In spite of being necessary for lab work, some analytical machines are priced as if they were luxuries, ones scientists are lucky to afford. Depending on your funding and the price of the equipment you need, you may benefit from buying your equipment used. But before you conclude that “used” equates to “second-rate, ” remember that many labs buy new equipment annually to preserve their budget, which means secondhand equipment that performs like new is definitely out there. You just have to know where to find it.
Due to their complex technology hplc autosampler machines such as chromotographs, spectrometers, and autosamplers can still require a significant investment when you purchase them used. With a little shrewdness and common sense, you can find a machine that offers the performance you need at a price you can afford. To find that machine, it helps to consider the following things:
If a particular brand offers proprietary technology that you need, choosing a different brand might not be an option. However, if you only need a machine that fulfills its basic functionality, do not feel bound to a certain brand because its name is well recognized. As long as a machine receives high ratings in the following performance categories, you should feel comfortable buying it:
The more expensive analytical equipment is, the more attractive buying it under warranty becomes. The question is whether buying a machine that is still under warranty – which could cost considerably more than a machine that lacks a warranty – is worth the money.
Because it is used under easy operating conditions in a controlled environment, most lab equipment – even equipment that has a sensitive mechanism such as a purge and trap concentrator – ages well. If you are concerned about the long-term dependability of a machine, assessing its reliability in terms of its prospective lifespan and maintenance record makes more sense than relying on a warranty to protect your investment.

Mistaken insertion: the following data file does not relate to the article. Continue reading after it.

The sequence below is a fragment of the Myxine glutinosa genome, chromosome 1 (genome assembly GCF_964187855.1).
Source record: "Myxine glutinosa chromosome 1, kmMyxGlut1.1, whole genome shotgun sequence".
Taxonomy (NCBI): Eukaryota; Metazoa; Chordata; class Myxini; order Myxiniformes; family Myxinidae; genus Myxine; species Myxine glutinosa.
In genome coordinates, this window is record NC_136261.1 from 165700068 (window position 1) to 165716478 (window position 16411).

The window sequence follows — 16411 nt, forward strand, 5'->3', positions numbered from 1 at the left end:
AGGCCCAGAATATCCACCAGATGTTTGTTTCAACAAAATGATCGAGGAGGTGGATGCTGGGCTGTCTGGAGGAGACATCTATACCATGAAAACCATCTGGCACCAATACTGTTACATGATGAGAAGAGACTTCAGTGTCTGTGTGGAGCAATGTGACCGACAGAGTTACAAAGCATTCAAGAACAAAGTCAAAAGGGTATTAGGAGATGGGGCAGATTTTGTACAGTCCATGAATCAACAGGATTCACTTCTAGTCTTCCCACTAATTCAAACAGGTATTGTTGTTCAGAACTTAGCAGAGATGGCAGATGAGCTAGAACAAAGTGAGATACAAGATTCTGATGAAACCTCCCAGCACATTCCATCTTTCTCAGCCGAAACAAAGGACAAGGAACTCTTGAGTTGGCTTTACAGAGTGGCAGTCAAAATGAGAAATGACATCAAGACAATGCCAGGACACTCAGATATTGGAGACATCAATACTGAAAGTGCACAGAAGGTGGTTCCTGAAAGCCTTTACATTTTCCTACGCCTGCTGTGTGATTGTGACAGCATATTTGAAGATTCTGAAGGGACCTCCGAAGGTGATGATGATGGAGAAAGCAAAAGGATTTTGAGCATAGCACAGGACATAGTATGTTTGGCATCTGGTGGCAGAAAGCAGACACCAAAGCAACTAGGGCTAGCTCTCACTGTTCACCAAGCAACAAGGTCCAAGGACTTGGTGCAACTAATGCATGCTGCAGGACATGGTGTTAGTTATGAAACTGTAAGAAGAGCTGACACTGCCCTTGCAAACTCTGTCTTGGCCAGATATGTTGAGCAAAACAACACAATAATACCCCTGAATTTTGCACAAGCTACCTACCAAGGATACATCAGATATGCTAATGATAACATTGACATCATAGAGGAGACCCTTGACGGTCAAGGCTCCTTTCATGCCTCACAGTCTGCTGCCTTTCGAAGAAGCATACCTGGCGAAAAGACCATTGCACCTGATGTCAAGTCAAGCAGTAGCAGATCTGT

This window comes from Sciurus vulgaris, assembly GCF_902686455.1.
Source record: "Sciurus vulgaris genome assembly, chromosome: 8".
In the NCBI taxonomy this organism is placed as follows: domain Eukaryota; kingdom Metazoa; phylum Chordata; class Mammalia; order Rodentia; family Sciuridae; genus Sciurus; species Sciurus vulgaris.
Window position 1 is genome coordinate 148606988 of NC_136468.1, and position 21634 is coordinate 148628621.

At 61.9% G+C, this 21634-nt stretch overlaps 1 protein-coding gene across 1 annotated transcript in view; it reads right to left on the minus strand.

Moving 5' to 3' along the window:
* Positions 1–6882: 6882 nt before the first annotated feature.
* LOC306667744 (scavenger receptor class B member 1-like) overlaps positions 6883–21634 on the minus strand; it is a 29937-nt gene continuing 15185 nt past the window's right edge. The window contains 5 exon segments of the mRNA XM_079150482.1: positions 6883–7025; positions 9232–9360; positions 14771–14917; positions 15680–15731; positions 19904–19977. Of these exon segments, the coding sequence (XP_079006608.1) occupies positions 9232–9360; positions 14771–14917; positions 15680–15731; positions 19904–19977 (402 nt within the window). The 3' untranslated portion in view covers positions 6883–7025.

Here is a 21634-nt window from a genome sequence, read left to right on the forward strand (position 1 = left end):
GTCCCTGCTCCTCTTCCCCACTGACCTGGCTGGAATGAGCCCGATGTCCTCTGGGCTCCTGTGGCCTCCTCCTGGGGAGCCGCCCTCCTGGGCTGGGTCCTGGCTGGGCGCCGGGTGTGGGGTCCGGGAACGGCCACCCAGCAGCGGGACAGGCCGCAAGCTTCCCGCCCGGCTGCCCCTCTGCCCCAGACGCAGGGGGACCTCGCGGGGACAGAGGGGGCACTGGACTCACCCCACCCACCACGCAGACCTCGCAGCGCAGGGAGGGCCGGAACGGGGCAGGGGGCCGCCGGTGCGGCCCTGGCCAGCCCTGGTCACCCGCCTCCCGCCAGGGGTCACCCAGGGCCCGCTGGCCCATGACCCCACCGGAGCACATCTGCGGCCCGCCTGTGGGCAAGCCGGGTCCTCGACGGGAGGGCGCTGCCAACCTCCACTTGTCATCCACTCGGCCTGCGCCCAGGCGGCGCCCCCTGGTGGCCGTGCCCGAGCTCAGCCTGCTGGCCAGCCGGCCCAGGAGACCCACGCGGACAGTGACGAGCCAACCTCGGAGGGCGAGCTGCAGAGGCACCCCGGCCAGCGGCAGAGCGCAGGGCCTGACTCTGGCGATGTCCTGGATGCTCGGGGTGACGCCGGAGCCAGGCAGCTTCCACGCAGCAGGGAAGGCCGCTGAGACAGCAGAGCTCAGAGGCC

Usually, the question is: how old is too old? It is also possible to buy a pre-owned machine that is too new – a machine that, in spite of its used status, costs almost as much as it did when it was new. While it is thrilling to find a pre-owned machine that has only had its buttons pressed a few times, if it does not cost at least 15 percent less than it did when it was new, its value in terms of purchase price is somewhat negligible.
Buying analytical equipment involves several concerns, one of which is whether to buy it new or used. If you decide to buy used equipment, asking the questions above can help you make informed decisions that preserve your equipment budget. For advice on evaluating the condition of particular machines and mechanisms (e. g. a purge and trap concentrator), contact a supplier of new and used lab equipment.
Equipment that performs analytical functions is necessary in every laboratory. But the quality of the equipment you get – and the price you get it for – depends on how you go about buying it. In this article, we look at the best process for buying lab grade analytical equipment, beginning with determining your budget.
If you are buying products for a company, your budget is probably mapped out. If you’re buying products for your own laboratory, it might not be. To determine how much you can spend on any product, the key is to determine the products you need and when you need them.
If you find it difficult to afford what you need when you need it, consider buying some of your products used. Because many laboratories replace existing equipment with new equipment to maintain funding, used products that are like new are not difficult to find, and they might offer the cost savings you need.
If you decide to buy used products, you might feel uneasy about buying products that aren’t under warranty, as they could still be rather expensive. Because used lab equipment that is almost new isn’t hard to find, neither should used equipment that is under warranty be hard to find.
In most cases, however, the greatest value of a warranty is its psychological value for the equipment owner. If you plan on using the equipment for the foreseeable future, its warranty will expire anyway. Instead of insisting on a warranty, insist on buying used products that are in great condition.